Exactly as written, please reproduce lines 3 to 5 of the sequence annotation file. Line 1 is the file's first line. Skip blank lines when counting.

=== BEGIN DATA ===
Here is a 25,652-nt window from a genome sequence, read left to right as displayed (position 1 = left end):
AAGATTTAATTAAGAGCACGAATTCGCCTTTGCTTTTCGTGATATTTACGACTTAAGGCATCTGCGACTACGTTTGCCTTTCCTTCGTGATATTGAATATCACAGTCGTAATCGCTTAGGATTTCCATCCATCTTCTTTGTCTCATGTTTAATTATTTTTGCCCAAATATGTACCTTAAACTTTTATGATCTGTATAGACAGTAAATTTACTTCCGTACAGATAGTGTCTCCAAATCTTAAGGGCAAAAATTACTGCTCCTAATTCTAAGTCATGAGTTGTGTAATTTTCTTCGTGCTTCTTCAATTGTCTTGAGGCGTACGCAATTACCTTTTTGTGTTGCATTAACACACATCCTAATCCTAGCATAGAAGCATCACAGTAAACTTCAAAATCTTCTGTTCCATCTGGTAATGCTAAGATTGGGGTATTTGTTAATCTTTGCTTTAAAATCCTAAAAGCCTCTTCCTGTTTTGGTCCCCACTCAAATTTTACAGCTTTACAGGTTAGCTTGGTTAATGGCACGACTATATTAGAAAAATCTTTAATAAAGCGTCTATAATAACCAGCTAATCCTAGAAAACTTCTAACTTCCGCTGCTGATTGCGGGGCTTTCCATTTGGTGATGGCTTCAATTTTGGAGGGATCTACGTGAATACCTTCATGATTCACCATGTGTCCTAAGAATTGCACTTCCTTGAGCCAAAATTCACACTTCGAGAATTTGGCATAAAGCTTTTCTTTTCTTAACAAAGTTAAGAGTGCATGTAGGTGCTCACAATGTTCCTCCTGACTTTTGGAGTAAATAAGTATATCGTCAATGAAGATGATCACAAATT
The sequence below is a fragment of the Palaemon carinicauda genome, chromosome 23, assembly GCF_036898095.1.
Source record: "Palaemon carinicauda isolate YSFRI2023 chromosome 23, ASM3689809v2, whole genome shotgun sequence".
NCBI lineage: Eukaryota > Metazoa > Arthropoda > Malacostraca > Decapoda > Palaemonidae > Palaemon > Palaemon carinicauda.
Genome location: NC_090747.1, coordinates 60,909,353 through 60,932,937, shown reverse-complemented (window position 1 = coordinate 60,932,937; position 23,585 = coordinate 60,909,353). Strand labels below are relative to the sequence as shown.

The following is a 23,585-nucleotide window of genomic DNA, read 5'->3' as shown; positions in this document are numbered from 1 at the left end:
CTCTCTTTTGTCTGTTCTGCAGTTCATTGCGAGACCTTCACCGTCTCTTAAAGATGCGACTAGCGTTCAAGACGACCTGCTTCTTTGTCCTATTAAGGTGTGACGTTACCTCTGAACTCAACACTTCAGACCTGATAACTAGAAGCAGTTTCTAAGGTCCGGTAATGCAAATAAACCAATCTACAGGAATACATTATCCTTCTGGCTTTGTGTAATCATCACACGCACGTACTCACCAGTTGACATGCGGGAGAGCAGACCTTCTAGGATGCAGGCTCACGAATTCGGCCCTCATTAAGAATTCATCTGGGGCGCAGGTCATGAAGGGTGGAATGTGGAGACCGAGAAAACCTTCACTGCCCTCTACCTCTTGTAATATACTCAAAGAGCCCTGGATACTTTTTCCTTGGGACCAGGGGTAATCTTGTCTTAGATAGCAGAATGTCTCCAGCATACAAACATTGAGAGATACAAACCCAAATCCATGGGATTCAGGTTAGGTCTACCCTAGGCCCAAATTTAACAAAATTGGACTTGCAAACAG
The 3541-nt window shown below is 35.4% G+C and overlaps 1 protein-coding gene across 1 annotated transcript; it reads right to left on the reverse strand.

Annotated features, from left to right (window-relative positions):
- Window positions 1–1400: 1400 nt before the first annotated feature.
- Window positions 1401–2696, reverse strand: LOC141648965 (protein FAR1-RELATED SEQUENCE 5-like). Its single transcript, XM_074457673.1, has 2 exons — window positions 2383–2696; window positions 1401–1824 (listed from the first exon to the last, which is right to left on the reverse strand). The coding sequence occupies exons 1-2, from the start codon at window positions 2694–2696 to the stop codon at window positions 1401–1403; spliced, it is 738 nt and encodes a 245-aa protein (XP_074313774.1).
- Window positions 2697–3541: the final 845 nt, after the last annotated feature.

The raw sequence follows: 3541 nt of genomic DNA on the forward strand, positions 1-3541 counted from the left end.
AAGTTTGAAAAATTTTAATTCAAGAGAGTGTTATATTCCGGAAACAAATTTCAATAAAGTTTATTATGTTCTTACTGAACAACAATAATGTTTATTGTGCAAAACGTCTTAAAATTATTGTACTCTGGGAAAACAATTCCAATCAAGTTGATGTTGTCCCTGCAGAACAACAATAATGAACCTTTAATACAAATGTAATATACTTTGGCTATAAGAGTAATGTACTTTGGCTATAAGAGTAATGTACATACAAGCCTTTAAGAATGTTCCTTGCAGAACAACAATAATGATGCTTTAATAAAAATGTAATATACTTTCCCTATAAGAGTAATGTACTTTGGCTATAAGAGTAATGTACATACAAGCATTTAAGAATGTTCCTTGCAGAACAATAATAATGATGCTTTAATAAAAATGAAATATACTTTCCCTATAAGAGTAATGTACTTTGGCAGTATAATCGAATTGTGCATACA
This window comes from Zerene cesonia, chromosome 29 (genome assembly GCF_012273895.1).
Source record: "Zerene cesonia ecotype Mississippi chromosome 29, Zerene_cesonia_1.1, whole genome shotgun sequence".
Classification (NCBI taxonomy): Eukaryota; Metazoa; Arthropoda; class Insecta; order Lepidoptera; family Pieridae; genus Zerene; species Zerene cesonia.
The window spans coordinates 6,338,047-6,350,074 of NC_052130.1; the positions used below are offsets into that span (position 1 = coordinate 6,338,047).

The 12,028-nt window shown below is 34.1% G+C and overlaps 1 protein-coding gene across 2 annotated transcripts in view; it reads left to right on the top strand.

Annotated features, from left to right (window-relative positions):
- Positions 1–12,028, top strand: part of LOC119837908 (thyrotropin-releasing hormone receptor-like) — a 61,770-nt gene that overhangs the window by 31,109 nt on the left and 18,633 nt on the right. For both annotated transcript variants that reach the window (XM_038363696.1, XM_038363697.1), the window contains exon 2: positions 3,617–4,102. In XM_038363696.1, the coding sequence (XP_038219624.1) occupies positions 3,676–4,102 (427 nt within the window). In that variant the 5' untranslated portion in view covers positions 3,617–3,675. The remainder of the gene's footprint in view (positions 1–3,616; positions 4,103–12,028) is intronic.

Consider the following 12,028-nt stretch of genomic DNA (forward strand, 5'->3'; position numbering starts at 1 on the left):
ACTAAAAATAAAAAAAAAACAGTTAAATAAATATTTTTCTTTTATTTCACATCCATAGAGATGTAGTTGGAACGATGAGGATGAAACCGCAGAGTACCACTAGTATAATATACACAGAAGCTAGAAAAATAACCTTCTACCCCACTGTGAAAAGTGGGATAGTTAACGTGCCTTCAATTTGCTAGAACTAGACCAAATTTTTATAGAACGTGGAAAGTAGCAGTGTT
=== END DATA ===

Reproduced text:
The sequence below is a fragment of the Palaemon carinicauda genome, chromosome 23, assembly GCF_036898095.1.
Source record: "Palaemon carinicauda isolate YSFRI2023 chromosome 23, ASM3689809v2, whole genome shotgun sequence".
NCBI lineage: Eukaryota > Metazoa > Arthropoda > Malacostraca > Decapoda > Palaemonidae > Palaemon > Palaemon carinicauda.